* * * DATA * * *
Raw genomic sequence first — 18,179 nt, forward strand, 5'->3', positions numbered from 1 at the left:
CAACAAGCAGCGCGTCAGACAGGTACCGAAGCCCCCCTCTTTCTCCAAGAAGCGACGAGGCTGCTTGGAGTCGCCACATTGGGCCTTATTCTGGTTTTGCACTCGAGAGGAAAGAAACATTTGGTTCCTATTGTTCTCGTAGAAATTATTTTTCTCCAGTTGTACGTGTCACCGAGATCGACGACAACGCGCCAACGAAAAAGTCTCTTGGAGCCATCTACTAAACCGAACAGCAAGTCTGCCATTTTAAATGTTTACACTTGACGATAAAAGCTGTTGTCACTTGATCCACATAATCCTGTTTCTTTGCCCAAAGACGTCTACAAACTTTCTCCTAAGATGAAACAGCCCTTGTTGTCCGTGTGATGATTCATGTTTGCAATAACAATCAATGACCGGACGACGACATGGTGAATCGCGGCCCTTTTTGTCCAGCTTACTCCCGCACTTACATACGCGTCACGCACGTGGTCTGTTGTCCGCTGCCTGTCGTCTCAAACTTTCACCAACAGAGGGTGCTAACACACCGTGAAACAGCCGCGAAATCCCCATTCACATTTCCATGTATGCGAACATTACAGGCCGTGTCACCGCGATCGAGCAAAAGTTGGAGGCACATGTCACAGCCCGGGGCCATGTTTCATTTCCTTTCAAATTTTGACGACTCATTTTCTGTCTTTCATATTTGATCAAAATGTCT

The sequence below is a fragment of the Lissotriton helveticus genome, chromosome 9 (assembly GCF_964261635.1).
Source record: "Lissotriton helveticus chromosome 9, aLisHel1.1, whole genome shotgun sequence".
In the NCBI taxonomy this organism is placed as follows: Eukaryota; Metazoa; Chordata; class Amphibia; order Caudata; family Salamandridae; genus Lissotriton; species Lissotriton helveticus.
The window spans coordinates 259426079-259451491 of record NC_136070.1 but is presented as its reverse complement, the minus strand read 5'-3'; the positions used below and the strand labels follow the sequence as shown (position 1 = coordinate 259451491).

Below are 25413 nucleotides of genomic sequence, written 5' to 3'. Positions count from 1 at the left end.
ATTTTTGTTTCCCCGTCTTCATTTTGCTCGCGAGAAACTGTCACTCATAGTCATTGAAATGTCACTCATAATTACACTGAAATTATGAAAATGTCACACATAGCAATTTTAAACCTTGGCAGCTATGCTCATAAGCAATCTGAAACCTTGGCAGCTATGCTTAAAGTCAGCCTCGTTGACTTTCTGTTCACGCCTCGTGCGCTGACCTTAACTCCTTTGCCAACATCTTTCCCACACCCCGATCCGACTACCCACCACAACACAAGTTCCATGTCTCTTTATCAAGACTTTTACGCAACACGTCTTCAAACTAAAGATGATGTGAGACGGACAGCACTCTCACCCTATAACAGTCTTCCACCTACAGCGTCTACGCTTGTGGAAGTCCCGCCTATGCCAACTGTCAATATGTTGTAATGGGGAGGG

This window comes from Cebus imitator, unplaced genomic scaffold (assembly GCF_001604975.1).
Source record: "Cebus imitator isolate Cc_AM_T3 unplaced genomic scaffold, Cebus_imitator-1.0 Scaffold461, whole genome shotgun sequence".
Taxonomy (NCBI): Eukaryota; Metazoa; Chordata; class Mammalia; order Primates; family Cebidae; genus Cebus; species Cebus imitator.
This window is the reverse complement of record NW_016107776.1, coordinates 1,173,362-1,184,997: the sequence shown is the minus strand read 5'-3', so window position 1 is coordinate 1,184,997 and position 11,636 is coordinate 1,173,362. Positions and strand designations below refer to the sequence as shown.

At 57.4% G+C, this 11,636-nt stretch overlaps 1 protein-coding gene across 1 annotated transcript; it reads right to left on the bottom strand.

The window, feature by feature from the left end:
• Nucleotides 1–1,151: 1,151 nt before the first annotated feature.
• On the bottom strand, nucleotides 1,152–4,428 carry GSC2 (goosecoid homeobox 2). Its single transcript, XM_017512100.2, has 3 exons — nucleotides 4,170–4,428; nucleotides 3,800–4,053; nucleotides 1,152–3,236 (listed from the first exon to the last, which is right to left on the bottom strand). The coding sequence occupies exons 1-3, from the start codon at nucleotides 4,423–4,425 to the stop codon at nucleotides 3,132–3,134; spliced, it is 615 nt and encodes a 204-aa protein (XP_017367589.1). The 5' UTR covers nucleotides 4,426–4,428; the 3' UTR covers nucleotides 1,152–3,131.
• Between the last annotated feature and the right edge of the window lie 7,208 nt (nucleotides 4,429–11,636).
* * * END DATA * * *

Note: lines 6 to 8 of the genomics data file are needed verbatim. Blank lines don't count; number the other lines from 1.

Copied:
The window spans coordinates 259426079-259451491 of record NC_136070.1 but is presented as its reverse complement, the minus strand read 5'-3'; the positions used below and the strand labels follow the sequence as shown (position 1 = coordinate 259451491).

Below are 25413 nucleotides of genomic sequence, written 5' to 3'. Positions count from 1 at the left end.
ATTTTTGTTTCCCCGTCTTCATTTTGCTCGCGAGAAACTGTCACTCATAGTCATTGAAATGTCACTCATAATTACACTGAAATTATGAAAATGTCACACATAGCAATTTTAAACCTTGGCAGCTATGCTCATAAGCAATCTGAAACCTTGGCAGCTATGCTTAAAGTCAGCCTCGTTGACTTTCTGTTCACGCCTCGTGCGCTGACCTTAACTCCTTTGCCAACATCTTTCCCACACCCCGATCCGACTACCCACCACAACACAAGTTCCATGTCTCTTTATCAAGACTTTTACGCAACACGTCTTCAAACTAAAGATGATGTGAGACGGACAGCACTCTCACCCTATAACAGTCTTCCACCTACAGCGTCTACGCTTGTGGAAGTCCCGCCTATGCCAACTGTCAATATGTTGTAATGGGGAGGG